Moncton photographer Maurice Henri was taking photos early in the evening last week when he says he was attacked by a man who wanted to steal his camera.
“There was a lot of people around and I was yelling, ‘somebody call 911, I’m being attacked.’
According to a well-supported theory in the world of psychology, people are less likely to come to the aid of a stranger if there are a lot of other people around. It’s known as the ‘bystander effect.’
“If you come across an emergency situation where there’s a large crowd around or at least some other people, you probably are going to feel less responsible to do something because you’ll think, ‘well, there’s a lot of people here, somebody else will help,'” University of Calgary psychology professor Cara MacInnis explains.
The theory has been supported by decades of laboratory research, but when a group of European researchers decided to look at what happened in the real world, they saw that things were different.
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A team of researchers from the University of Copenhagen, the Netherlands Institute for the Study of Crime and Law Enforcement and Lancaster University analyzed CCTV footage of more than 200 arguments and assaults captured in Amsterdam, Netherlands, Lancaster, UK, and Cape Town, South Africa.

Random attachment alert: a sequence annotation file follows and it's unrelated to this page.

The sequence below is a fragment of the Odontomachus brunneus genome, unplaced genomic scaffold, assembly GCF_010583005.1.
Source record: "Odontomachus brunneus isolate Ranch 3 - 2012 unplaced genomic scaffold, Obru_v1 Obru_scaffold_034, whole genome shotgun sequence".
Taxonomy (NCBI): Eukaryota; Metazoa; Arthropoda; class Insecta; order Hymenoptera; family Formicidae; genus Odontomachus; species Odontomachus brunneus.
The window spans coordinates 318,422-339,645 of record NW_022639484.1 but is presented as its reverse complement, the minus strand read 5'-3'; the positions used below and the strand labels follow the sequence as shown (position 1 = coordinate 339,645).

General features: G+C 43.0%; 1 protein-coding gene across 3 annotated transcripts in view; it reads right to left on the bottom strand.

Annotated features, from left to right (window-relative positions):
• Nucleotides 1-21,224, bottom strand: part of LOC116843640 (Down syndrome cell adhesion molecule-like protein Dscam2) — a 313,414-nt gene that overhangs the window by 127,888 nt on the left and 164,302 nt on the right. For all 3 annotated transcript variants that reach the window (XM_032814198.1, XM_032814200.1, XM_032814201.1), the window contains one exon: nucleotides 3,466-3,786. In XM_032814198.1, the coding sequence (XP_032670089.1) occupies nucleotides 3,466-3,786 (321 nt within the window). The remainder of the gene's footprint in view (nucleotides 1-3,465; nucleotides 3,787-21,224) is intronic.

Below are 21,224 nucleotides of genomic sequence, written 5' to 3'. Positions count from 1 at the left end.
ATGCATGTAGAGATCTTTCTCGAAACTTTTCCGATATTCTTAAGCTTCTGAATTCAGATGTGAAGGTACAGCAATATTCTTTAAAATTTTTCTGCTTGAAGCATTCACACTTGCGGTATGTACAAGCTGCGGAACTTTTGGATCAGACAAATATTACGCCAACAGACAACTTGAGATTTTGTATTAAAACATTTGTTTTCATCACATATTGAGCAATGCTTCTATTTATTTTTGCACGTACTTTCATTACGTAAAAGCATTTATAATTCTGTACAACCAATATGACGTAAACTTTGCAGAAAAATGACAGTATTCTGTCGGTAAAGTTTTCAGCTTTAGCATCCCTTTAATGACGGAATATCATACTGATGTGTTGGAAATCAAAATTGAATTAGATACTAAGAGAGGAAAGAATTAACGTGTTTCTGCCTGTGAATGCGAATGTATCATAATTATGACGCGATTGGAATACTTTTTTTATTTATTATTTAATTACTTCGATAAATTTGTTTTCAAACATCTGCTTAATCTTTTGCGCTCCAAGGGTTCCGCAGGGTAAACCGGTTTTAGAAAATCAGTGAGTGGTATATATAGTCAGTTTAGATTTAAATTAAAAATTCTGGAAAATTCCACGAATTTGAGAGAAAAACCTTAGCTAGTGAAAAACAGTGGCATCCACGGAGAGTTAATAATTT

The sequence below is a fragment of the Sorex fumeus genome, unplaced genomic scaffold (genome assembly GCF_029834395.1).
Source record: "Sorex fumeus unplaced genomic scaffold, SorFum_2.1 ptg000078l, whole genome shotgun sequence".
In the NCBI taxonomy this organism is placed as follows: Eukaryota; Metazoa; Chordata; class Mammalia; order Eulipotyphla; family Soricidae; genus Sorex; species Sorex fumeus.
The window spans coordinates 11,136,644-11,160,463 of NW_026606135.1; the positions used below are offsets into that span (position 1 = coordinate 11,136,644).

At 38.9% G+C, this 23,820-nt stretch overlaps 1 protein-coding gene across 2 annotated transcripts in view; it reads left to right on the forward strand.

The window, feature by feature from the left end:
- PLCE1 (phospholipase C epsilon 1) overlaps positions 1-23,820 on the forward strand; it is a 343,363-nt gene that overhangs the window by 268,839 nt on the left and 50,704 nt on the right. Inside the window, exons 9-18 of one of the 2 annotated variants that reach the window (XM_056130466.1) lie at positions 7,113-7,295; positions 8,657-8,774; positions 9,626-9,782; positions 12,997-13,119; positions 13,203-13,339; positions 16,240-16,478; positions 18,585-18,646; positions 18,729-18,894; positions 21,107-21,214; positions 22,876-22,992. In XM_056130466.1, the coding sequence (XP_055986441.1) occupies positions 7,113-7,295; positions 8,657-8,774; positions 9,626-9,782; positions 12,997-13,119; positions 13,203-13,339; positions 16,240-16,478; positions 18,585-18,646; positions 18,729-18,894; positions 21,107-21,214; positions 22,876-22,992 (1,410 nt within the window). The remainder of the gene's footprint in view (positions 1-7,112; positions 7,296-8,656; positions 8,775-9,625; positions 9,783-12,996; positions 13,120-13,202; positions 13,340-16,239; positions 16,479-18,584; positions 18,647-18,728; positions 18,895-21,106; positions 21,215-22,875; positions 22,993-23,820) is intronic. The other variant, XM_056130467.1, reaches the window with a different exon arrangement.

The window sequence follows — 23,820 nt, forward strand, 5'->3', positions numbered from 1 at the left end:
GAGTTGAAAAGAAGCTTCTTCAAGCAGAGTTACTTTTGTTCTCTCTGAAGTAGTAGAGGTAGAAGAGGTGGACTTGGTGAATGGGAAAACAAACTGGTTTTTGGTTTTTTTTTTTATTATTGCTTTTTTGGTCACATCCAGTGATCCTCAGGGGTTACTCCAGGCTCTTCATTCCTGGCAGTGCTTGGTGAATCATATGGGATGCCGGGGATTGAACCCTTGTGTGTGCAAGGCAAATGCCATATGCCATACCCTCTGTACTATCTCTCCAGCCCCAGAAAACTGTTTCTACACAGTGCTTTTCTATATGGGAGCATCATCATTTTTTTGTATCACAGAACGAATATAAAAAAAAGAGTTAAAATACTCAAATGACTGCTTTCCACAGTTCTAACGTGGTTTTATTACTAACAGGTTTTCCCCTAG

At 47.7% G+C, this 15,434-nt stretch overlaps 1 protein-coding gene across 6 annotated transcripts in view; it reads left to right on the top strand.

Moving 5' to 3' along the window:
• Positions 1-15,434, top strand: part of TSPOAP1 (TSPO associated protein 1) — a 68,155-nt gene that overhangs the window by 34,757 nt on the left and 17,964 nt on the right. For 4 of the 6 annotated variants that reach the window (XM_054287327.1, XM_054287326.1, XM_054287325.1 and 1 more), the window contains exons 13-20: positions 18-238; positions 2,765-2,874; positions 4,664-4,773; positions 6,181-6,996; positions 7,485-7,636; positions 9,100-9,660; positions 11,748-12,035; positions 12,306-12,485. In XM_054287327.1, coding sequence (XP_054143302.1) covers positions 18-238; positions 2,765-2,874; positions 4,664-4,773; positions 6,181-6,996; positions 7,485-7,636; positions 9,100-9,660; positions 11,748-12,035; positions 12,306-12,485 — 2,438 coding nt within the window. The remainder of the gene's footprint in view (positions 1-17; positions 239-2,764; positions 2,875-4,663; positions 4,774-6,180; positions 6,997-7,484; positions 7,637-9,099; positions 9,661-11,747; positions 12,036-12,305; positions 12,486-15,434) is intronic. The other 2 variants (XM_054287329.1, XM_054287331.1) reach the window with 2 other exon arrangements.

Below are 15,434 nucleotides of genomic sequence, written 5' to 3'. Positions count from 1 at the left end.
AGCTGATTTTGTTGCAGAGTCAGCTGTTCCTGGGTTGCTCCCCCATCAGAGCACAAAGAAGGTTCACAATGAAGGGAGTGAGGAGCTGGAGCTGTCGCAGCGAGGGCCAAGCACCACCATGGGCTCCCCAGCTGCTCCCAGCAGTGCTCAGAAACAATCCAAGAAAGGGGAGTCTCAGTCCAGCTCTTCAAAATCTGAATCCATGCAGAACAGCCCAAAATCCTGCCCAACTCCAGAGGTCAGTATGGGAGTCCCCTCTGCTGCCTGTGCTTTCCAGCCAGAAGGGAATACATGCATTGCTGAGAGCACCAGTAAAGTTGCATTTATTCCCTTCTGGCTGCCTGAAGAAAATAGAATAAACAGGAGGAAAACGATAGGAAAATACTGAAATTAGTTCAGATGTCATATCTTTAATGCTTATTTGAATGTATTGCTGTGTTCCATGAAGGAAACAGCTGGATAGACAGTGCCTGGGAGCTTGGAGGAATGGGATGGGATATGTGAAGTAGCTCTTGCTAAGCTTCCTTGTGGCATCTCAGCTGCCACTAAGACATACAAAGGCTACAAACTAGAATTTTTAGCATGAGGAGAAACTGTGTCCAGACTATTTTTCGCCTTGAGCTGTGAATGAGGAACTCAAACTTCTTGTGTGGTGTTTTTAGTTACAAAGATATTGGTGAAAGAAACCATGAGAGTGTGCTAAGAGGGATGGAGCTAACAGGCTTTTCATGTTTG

“We found that in nine out of 10 conflicts, a bystander would take an active role,” said Marie Rosenkrantz Lindegaard, a University of Copenhagen researcher who spoke to Global News from Amsterdam.
“People were trying to deescalate the conflict; they were pushing themselves between the conflict parties,” said Lindegaard.
“We were quite surprised because we were obviously brought up with this myth about passive bystanders in public.”
The research also found that victims were more likely to receive help if there was a large number of bystanders around.
MacInnis calls the findings interesting, but doesn’t believe scientists should count the bystander effect theory out just yet.
“The results are actually a little bit more consistent with the bystander effect than they appear,” she says.
“The classic bystander effect studies are usually looking at the probability of one single person helping, whereas this study is looking at the probability of people getting help.
“As a group size increases, the likelihood of the person getting help increases, but the probably of any single person getting help decreases — which is consistent with the bystander effect studies.”
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